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National assessment of margin status as a quality indicator after pancreatic cancer surgery.

Merkow RP, Bilimoria KY, Bentrem DJ, Pitt HA, Winchester DP, Posner MC, Ko CY, Pawlik TM. National assessment of margin status as a quality indicator after pancreatic cancer surgery. Annals of Surgical Oncology. 2014 Apr 1; 21(4):1067-74.

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Abstract:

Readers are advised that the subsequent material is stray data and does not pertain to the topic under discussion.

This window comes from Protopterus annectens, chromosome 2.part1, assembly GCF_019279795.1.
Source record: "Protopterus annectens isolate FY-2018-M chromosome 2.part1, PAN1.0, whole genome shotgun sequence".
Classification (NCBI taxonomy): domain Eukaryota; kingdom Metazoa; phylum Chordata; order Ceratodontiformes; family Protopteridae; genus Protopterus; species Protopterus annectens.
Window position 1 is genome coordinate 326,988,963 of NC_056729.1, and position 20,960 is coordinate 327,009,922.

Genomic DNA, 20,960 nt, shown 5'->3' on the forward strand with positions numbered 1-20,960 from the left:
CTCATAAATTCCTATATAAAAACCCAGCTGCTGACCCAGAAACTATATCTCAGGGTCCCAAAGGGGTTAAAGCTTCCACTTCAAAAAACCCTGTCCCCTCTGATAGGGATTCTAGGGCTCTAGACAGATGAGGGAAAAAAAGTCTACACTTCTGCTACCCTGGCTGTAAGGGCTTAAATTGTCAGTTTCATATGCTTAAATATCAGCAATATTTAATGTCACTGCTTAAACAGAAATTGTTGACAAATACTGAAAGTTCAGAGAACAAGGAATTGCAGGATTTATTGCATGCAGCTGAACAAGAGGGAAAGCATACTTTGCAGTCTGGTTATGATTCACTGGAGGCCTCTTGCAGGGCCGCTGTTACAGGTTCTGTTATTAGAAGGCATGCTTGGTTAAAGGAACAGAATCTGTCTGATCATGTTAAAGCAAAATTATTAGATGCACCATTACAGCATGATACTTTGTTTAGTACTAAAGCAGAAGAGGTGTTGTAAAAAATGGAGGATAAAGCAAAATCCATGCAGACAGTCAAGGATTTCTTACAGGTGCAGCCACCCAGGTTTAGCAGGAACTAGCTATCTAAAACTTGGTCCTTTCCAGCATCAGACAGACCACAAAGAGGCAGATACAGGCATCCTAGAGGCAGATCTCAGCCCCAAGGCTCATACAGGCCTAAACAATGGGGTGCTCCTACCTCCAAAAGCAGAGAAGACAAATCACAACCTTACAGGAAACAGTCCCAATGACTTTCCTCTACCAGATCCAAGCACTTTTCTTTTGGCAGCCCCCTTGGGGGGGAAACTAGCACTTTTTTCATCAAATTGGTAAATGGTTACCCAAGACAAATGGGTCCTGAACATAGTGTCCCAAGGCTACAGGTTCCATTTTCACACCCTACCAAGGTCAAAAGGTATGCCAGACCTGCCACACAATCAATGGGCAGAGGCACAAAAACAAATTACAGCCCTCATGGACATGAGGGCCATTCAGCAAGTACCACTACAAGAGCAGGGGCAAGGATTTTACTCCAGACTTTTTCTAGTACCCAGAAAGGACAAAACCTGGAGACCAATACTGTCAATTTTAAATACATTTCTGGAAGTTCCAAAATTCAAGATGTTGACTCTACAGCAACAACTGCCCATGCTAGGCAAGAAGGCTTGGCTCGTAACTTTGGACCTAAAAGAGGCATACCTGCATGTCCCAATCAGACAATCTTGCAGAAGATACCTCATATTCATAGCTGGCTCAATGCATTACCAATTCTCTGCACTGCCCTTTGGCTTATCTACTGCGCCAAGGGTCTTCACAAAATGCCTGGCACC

BACKGROUND: Surgical margin involvement is an important outcome after pancreatic cancer surgery; however, variation in pathologic review practices may limit its use as a quality indicator. Our objectives were to assess variation in hospital performance and the reliability of margin involvement after pancreatic cancer surgery. METHODS: From the National Cancer Data Base, patients who underwent pancreatic resection for stage I to III adenocarcinoma were identified. Risk-adjusted surgical margin involvement was evaluated using hierarchical regression methods, and variation in hospital performance and reliability was determined. RESULTS: From 1,002 hospitals, 14,889 patients underwent pancreatic resection for adenocarcinoma, and 3,573 (24.0 %) had an involved surgical margin (R1 22.8 %; R2 1.2 %). The strongest predictors associated with margin involvement were T stage [T3: odds ratio (OR) 2.08, 95 % confidence interval (CI) 1.68-2.59; T4: OR 7.26, 95 % CI 5.50-9.60; vs. T1] and tumor size (2-3.9 cm: OR 1.66, 95 % CI 1.39-1.98, = 4 cm: OR 2.28, 95 % CI 1.90-2.74; vs. < 2 cm). Factors associated with a decreased likelihood of margin involvement were the use of neoadjuvant therapy and hospital type (academic and National Cancer Institute-designated comprehensive cancer centers vs. community). At the hospital level, the mean risk-adjusted surgical margin involvement rate was 25.9 % and ranged 10.1 to 50.5 %. Twenty-one (2.1 %) hospitals had lower-than-expected and 17 (1.7 %) had higher-than-expected margin involvement. A minimum acceptable reliability of 0.4 was met after 13 cases and was achieved by 249 hospitals that performed 79 % of pancreatic resections assessed. CONCLUSIONS: Despite differences in pathologic evaluation practices, hospitals can be feasibly and reliably provided comparative data on surgical margin status after resection for pancreatic cancer.





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